Prader-Willi Syndrome Survival Rates Have Increased, 40-year Survey Shows

Prader-Willi Syndrome Survival Rates Have Increased, 40-year Survey Shows

A new study found that patients more recently diagnosed with Prader-Willi syndrome (PWS) have higher survival rates than those diagnosed decades ago. This decrease in mortality likely is the result of earlier diagnosis and proactive treatment intervention, researchers said.

The data were published in the journal Genetics in Medicine in a study titled “Survival Trends from the Prader-Willi Syndrome Association (USA) 40-Year Mortality Survey.” 

PWS is a genetic disorder that results in multiple cognitive, behavioral, and hormonal abnormalities. It is the most common genetic cause of life-threatening obesity and is associated with a shortened life expectancy.

To assess the impact of modern interventions on mortality risk among PWS patients, researchers used 40-year survival data from the Prader-Willi Syndrome Association (PWSA).

The PWSA is a nonprofit organization that provides information and support for families and others caring for those affected by PWS. Through a supportive bereavement program, the PWSA since 2001 has collected information regarding causes of death in patients with PWS.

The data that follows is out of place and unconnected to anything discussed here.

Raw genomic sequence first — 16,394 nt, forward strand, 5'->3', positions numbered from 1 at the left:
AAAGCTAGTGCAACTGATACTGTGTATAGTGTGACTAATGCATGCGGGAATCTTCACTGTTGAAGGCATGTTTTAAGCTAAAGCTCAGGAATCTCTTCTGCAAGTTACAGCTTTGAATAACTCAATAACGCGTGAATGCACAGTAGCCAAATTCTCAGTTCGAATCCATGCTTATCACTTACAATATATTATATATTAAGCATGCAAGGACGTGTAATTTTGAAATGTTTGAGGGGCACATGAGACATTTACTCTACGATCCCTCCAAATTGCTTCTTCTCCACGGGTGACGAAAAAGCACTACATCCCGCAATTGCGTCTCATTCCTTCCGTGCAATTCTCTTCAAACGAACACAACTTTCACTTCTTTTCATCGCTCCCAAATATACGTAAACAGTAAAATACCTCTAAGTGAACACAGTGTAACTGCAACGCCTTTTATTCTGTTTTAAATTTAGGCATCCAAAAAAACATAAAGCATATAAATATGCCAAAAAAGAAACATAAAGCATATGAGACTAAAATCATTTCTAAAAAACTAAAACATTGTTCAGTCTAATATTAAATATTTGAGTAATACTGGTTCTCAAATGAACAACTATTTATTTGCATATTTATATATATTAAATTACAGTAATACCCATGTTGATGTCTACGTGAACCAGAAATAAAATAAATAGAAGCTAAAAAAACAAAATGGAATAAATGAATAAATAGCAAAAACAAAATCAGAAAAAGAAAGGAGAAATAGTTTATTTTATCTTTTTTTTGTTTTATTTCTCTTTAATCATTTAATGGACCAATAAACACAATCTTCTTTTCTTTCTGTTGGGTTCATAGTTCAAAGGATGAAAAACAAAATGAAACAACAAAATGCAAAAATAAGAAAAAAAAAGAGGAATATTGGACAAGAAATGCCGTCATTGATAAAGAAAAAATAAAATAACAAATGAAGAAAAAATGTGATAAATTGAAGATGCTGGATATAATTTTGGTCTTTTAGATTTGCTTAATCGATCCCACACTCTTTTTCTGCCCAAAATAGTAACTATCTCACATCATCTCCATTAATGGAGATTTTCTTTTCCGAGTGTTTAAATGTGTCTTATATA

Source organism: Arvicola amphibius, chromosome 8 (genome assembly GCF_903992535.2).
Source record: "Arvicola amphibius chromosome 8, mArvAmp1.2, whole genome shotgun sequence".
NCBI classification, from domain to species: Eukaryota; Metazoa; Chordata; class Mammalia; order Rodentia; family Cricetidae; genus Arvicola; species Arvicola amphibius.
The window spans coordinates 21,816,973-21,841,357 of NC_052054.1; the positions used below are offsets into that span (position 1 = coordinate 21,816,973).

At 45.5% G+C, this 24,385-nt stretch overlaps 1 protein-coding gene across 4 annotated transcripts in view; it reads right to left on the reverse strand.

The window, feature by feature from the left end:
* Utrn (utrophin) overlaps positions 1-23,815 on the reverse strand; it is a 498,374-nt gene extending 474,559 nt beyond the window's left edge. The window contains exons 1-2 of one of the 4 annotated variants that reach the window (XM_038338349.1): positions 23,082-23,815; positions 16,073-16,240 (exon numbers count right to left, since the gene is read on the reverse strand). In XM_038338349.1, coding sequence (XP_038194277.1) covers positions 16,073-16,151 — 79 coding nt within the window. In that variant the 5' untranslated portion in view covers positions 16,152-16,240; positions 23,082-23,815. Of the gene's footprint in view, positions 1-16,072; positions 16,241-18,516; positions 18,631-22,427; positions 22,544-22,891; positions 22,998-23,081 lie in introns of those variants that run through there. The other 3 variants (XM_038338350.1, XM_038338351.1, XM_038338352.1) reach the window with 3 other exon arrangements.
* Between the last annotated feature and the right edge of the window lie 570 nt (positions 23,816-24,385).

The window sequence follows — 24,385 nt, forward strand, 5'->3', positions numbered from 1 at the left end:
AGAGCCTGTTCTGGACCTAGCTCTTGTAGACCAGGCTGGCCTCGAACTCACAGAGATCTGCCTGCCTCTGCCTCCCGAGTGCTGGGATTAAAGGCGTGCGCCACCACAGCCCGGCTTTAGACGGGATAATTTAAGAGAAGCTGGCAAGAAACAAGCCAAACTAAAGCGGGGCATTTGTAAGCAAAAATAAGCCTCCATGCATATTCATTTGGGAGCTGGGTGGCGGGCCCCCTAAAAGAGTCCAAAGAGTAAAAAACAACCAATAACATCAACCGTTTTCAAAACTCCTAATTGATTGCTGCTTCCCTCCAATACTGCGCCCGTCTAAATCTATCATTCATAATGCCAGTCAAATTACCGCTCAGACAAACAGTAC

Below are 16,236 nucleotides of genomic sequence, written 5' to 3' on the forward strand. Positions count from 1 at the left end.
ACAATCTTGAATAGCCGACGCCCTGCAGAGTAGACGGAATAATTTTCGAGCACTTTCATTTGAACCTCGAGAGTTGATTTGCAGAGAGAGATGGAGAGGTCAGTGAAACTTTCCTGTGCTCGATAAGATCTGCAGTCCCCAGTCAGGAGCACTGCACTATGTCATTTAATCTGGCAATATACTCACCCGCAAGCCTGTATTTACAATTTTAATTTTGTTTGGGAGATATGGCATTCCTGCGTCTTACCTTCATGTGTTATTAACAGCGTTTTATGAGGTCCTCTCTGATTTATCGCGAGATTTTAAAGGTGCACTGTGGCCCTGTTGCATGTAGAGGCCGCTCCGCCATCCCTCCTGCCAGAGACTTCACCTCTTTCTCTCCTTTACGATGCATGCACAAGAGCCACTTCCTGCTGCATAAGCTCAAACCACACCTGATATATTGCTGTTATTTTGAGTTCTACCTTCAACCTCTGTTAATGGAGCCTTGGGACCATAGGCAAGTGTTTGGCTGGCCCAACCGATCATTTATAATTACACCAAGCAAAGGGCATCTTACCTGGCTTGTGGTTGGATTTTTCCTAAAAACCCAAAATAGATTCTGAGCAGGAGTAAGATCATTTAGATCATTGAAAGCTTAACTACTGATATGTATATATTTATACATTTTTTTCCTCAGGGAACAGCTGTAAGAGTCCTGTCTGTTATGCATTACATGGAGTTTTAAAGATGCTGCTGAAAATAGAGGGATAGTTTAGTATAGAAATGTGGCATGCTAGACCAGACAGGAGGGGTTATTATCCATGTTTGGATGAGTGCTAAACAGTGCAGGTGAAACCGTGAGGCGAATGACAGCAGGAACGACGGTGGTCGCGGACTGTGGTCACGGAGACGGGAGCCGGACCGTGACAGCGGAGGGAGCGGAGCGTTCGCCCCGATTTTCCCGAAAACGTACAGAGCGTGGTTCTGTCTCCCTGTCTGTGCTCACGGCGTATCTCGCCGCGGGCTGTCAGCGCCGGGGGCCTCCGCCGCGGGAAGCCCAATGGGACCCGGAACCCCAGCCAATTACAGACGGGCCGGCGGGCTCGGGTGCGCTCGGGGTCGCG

After analyzing different causes of death in 224 men and 199 women with the disease, researchers found that the risk of death due to respiratory failure was greater than all other causes of death. This increase in risk was more pronounced in women.

Recent deaths were classified as occurring between 2000 and 2015. Deaths occurring before 2000 were considered “early” deaths. Researchers found significantly lower survival in the “early” category when looking at all causes of death. The risk of death was 1.5 times higher in the early group compared to the more recent one.

Within the early group, women were more likely than men to die from cardiac arrest, while men were more likely to die due to accidental death.

Patients in the early group also had an increased risk of death due to pulmonary embolism or gastrointestinal (GI) complications, regardless of gender. Between the early group and more recent cohorts, the risk of death from respiratory failure was unchanged.

“We report measurable increases in survival effecting cardiovascular and GI-related causes in PWS most likely attributable to earlier diagnosis and proactive interventions to prevent morbid obesity,” the researchers wrote.

The team also emphasized the need for more research to better understand why survival is not improved in patients suffering from respiratory failure, a major problem affecting PWS patients.

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